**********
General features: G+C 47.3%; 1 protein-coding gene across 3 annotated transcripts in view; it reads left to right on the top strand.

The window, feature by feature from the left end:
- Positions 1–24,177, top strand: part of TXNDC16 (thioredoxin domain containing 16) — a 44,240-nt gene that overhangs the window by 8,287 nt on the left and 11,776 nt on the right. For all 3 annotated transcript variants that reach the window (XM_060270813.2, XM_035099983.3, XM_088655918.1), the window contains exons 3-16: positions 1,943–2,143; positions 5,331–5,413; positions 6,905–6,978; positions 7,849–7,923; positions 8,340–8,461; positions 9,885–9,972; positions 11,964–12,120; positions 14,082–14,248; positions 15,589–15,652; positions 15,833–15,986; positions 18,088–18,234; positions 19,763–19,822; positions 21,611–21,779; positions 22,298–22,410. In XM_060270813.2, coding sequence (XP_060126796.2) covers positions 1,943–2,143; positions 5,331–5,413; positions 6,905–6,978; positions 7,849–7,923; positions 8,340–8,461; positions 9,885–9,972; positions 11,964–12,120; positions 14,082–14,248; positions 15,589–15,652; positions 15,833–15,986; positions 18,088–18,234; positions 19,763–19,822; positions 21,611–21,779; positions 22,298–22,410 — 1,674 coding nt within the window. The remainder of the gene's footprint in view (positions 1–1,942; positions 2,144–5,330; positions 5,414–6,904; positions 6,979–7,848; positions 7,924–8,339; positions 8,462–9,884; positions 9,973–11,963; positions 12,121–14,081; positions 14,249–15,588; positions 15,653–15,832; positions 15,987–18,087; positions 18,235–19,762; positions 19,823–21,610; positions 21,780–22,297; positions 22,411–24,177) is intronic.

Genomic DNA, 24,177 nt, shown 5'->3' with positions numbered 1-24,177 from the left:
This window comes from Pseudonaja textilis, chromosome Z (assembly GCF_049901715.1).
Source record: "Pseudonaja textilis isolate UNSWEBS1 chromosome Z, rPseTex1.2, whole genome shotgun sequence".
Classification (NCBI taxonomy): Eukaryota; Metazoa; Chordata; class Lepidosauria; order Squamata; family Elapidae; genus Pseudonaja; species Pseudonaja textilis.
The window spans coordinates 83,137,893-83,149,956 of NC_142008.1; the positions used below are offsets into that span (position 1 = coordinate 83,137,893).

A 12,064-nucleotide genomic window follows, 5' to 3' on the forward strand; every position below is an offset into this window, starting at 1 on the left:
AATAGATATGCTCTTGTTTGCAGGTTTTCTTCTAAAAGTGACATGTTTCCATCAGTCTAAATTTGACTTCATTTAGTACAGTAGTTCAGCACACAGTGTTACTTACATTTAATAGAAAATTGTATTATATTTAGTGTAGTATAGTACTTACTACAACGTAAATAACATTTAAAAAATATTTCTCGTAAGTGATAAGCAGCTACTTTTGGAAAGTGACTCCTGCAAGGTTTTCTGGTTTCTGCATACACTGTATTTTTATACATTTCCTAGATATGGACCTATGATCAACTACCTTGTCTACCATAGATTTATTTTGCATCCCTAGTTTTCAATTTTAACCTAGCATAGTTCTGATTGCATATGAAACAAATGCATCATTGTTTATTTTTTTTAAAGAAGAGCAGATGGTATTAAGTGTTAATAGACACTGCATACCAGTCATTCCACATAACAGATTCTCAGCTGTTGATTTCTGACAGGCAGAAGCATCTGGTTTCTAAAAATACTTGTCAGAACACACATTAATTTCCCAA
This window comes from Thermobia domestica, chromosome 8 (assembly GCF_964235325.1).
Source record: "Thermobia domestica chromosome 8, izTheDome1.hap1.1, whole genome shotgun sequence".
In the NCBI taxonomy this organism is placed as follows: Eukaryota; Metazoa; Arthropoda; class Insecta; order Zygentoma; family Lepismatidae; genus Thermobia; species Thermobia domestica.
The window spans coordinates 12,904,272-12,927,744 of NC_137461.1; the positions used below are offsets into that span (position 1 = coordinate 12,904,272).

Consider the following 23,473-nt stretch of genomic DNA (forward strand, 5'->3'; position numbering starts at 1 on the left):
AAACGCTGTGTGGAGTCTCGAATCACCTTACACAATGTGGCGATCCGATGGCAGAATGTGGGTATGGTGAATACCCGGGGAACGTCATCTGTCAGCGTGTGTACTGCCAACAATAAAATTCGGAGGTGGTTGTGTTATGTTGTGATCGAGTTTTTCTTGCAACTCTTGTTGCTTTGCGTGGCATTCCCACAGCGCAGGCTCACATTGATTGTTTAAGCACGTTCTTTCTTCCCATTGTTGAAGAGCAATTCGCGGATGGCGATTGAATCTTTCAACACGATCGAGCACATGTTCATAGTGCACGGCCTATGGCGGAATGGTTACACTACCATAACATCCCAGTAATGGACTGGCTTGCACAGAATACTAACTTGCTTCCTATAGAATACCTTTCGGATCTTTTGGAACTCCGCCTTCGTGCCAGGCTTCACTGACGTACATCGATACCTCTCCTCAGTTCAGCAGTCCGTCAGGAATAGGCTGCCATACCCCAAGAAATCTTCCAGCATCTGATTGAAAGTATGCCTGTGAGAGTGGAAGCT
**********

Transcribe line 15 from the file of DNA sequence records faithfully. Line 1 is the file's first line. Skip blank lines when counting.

Consider the following 23,473-nt stretch of genomic DNA (forward strand, 5'->3'; position numbering starts at 1 on the left):